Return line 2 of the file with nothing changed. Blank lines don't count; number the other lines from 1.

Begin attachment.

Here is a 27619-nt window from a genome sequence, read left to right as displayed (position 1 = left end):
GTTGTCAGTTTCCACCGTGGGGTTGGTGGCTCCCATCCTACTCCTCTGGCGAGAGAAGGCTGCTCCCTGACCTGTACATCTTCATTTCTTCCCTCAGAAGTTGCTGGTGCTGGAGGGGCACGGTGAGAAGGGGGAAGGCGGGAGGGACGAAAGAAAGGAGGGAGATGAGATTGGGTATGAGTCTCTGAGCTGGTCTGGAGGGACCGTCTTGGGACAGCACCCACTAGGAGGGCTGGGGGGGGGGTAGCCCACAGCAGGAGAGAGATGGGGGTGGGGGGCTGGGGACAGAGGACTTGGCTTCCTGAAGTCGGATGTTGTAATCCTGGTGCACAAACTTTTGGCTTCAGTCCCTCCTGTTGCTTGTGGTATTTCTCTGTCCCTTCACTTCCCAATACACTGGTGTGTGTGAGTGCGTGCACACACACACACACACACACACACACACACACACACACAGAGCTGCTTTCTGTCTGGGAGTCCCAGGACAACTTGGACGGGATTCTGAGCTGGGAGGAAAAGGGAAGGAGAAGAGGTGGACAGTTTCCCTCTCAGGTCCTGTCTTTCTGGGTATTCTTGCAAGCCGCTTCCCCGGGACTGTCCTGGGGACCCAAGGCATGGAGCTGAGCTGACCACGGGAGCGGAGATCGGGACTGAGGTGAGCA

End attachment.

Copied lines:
GTTGTCAGTTTCCACCGTGGGGTTGGTGGCTCCCATCCTACTCCTCTGGCGAGAGAAGGCTGCTCCCTGACCTGTACATCTTCATTTCTTCCCTCAGAAGTTGCTGGTGCTGGAGGGGCACGGTGAGAAGGGGGAAGGCGGGAGGGACGAAAGAAAGGAGGGAGATGAGATTGGGTATGAGTCTCTGAGCTGGTCTGGAGGGACCGTCTTGGGACAGCACCCACTAGGAGGGCTGGGGGGGGGGTAGCCCACAGCAGGAGAGAGATGGGGGTGGGGGGCTGGGGACAGAGGACTTGGCTTCCTGAAGTCGGATGTTGTAATCCTGGTGCACAAACTTTTGGCTTCAGTCCCTCCTGTTGCTTGTGGTATTTCTCTGTCCCTTCACTTCCCAATACACTGGTGTGTGTGAGTGCGTGCACACACACACACACACACACACACACACACACACACACAGAGCTGCTTTCTGTCTGGGAGTCCCAGGACAACTTGGACGGGATTCTGAGCTGGGAGGAAAAGGGAAGGAGAAGAGGTGGACAGTTTCCCTCTCAGGTCCTGTCTTTCTGGGTATTCTTGCAAGCCGCTTCCCCGGGACTGTCCTGGGGACCCAAGGCATGGAGCTGAGCTGACCACGGGAGCGGAGATCGGGACTGAGGTGAGCA